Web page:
Probing stability of the modular thermostable xylanase Xyn10A,
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The thermophilic bacterium Rhodothermus marinus produces a modular xylanase (Xyn10A) consisting of two N-terminal carbohydrate-binding modules (CBMs), followed by a domain of unknown function, and a catalytic module flanked by a fifth domain. Both Xyn10A CBMs bind calcium ions, and this study explores the effect of these ions on the stability of the full-length enzyme. Xyn10A and truncated forms thereof were produced and their thermostabilities were evaluated under different calcium loads. Studies performed using differential scanning calorimetry showed that the unfolding temperature of the Xyn10A was significantly dependent on the presence of Ca2+, and that the third domain of the enzyme binds at least one Ca2+. Thermal inactivation studies confirmed the role of tightly bound Ca2+ in stabilizing the enzyme, but showed that the presence of a large excess of this ion results in reduced kinetic stability. The truncated forms of Xyn10A were less stable than the full-length enzyme, indicative of module/domain thermostabilizing interactions. Finally, possible roles of the two domains of unknown function are discussed in the light of this study. This is the first report on the thermostabilizing role of calcium on a modular family 10 xylanase that displays multiple calcium binding in three of its five domains/modules.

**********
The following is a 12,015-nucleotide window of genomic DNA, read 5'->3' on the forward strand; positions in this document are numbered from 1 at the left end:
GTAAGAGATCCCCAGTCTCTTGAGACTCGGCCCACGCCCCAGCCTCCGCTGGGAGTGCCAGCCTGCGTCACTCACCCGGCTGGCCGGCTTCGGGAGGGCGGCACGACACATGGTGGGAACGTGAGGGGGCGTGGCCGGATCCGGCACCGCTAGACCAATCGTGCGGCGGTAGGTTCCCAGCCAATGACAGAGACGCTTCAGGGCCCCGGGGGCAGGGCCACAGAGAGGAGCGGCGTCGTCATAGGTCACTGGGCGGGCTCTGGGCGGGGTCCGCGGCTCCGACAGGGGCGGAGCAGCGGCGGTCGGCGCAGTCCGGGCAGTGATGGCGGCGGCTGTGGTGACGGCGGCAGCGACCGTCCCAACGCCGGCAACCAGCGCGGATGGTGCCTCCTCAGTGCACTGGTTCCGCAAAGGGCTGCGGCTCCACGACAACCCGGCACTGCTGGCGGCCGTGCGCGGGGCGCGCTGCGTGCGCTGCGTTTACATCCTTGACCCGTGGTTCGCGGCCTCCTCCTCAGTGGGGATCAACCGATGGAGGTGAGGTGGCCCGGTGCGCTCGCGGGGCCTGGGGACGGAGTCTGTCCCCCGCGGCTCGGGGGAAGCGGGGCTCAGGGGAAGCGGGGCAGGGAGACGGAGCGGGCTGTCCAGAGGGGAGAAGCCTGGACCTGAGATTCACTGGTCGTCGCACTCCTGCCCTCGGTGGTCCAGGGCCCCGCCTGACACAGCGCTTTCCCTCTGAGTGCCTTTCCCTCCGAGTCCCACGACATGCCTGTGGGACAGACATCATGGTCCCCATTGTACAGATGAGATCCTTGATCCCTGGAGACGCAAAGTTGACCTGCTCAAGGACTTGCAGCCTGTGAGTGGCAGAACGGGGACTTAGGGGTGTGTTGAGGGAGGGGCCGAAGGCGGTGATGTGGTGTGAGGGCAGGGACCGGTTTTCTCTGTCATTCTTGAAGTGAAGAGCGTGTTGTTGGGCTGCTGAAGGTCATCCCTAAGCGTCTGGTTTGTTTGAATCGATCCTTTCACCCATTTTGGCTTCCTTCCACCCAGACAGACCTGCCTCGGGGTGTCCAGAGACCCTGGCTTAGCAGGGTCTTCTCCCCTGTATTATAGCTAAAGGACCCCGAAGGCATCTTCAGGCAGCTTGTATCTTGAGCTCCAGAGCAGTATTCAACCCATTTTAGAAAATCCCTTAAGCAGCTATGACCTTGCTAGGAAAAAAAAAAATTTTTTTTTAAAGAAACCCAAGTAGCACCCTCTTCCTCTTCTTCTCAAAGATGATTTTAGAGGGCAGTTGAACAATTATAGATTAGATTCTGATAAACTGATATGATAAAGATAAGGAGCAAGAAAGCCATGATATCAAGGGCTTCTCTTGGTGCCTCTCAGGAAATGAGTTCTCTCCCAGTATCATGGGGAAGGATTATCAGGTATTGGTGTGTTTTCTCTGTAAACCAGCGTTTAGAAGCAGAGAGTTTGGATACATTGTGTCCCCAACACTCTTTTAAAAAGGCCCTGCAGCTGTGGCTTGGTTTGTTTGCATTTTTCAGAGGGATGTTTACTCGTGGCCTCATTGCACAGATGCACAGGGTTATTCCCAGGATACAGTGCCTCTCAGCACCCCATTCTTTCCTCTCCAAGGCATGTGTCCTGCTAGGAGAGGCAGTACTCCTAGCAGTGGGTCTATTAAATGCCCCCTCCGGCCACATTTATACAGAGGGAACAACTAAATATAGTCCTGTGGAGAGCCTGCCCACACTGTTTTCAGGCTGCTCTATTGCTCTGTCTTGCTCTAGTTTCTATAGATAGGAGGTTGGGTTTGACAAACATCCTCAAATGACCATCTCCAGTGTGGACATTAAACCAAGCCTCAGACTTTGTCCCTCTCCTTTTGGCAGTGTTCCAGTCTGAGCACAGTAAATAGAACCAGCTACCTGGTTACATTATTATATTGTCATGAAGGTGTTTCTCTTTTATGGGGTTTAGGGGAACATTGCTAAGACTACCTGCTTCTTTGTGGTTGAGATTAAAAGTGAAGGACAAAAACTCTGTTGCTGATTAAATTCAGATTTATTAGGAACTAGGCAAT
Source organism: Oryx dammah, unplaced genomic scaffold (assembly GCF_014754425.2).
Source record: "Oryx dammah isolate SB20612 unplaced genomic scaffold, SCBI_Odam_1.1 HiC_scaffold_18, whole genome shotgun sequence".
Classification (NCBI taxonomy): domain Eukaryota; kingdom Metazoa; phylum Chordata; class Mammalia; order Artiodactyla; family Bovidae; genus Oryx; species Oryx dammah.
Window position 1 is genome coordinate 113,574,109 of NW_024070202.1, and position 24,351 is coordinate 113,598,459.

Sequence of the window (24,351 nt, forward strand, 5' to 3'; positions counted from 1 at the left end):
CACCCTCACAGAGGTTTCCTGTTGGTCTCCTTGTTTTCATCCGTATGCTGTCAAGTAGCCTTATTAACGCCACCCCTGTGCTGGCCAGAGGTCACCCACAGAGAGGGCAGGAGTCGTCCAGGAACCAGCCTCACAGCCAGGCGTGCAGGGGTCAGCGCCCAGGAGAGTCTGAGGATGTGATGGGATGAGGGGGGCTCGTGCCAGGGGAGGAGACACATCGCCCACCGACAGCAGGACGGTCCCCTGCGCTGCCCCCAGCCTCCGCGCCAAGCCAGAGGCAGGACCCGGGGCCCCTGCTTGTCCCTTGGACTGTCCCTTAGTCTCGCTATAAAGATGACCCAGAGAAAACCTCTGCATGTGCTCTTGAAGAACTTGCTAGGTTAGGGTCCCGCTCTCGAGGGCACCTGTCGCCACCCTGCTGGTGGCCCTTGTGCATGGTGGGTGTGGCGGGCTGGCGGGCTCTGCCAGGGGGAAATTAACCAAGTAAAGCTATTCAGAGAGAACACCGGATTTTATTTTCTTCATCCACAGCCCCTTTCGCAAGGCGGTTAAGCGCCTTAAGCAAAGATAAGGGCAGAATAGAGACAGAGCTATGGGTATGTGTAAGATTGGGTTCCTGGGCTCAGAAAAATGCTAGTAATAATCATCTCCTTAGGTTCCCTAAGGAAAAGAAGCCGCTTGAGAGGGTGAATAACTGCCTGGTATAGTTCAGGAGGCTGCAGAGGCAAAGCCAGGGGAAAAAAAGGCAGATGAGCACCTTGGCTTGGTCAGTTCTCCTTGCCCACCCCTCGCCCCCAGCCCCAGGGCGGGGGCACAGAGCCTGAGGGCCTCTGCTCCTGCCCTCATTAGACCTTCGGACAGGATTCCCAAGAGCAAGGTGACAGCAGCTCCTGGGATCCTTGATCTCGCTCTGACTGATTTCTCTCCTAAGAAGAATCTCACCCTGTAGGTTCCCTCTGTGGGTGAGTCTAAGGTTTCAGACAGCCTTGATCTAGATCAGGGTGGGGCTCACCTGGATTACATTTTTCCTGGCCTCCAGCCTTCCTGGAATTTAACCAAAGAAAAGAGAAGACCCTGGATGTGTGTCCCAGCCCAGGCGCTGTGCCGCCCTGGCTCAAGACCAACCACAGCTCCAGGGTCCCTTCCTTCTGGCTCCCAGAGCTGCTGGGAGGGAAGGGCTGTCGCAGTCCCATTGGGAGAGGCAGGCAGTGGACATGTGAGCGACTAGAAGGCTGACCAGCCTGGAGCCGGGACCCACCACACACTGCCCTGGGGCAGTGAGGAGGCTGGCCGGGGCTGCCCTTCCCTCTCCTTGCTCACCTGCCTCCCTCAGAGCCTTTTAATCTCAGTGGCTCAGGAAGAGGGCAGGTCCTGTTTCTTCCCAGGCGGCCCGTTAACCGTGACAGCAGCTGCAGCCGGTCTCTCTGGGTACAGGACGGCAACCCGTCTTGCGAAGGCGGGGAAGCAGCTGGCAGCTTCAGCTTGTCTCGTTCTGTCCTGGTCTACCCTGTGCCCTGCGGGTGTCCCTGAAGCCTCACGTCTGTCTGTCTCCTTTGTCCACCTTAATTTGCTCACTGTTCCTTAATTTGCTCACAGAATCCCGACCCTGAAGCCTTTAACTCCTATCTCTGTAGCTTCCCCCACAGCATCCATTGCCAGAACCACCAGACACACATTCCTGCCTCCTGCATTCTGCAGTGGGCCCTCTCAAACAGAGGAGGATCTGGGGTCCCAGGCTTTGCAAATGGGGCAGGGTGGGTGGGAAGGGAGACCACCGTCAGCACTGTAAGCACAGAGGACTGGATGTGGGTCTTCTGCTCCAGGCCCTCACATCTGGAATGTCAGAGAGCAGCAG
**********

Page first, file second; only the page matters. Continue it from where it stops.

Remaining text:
|Research areas and keywords||
Subject classification (UKÄ) – MANDATORY
|Publication status||Published - 2003|